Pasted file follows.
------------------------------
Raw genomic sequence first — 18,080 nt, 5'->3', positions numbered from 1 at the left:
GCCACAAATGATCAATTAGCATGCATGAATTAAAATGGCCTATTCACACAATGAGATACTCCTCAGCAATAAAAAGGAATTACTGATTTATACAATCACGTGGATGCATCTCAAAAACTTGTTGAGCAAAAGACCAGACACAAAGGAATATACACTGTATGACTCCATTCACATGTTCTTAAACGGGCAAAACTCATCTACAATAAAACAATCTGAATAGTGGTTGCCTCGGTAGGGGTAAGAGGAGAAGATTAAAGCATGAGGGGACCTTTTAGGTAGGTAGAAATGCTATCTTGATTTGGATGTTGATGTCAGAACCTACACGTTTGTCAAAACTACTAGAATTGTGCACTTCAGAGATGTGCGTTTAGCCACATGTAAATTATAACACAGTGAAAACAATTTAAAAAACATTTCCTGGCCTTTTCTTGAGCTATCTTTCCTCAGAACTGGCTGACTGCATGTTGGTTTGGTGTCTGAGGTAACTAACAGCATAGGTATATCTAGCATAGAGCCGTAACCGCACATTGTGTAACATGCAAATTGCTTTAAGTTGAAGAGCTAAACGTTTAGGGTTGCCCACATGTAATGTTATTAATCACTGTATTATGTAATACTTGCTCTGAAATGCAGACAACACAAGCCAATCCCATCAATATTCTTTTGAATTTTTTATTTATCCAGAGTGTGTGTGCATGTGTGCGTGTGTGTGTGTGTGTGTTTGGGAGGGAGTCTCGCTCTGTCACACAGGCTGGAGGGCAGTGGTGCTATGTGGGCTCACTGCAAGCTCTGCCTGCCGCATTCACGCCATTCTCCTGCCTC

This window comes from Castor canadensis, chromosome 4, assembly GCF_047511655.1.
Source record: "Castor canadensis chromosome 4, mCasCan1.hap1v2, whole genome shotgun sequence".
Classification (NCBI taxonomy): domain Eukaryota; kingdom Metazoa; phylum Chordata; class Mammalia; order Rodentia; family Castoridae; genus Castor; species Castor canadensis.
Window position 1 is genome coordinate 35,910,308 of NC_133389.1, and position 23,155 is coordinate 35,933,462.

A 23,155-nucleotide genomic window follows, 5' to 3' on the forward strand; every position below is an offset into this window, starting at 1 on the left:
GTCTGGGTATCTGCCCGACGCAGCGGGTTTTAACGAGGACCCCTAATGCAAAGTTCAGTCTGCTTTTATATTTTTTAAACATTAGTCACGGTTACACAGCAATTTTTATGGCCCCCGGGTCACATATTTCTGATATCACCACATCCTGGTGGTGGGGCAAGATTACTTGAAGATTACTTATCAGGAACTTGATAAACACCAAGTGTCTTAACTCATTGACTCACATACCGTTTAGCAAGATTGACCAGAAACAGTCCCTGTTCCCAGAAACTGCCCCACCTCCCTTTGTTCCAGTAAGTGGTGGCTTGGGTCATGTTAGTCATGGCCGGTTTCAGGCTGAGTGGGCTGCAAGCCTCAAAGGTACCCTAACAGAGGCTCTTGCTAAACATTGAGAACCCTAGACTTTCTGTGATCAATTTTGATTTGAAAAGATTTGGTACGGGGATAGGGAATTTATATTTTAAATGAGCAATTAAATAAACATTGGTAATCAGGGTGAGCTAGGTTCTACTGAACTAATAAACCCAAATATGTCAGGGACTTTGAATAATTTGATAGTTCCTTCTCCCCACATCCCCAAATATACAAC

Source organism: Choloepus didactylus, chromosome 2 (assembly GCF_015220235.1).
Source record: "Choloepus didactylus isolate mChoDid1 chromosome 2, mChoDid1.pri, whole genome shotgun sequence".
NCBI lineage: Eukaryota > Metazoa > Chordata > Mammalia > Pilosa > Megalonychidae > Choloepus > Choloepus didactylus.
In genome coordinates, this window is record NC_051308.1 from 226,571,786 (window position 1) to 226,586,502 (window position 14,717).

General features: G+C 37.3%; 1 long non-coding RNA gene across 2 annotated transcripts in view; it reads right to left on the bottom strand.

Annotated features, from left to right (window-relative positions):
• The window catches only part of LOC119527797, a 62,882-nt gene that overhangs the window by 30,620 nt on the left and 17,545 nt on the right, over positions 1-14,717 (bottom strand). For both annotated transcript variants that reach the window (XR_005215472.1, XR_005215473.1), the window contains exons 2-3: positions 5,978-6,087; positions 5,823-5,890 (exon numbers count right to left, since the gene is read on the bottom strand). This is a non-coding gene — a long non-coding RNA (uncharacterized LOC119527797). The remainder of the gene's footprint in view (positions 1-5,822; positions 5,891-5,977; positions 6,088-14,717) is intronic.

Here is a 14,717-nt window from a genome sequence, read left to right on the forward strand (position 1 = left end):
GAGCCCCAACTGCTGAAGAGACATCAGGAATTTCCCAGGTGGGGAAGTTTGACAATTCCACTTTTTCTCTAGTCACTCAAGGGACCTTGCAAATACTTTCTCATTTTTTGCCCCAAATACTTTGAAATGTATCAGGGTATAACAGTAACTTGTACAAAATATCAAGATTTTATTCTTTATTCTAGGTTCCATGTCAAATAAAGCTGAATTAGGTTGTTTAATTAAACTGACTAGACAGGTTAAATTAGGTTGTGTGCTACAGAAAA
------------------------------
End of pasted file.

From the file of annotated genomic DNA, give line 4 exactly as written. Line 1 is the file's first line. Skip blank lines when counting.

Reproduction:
Source record: "Castor canadensis chromosome 4, mCasCan1.hap1v2, whole genome shotgun sequence".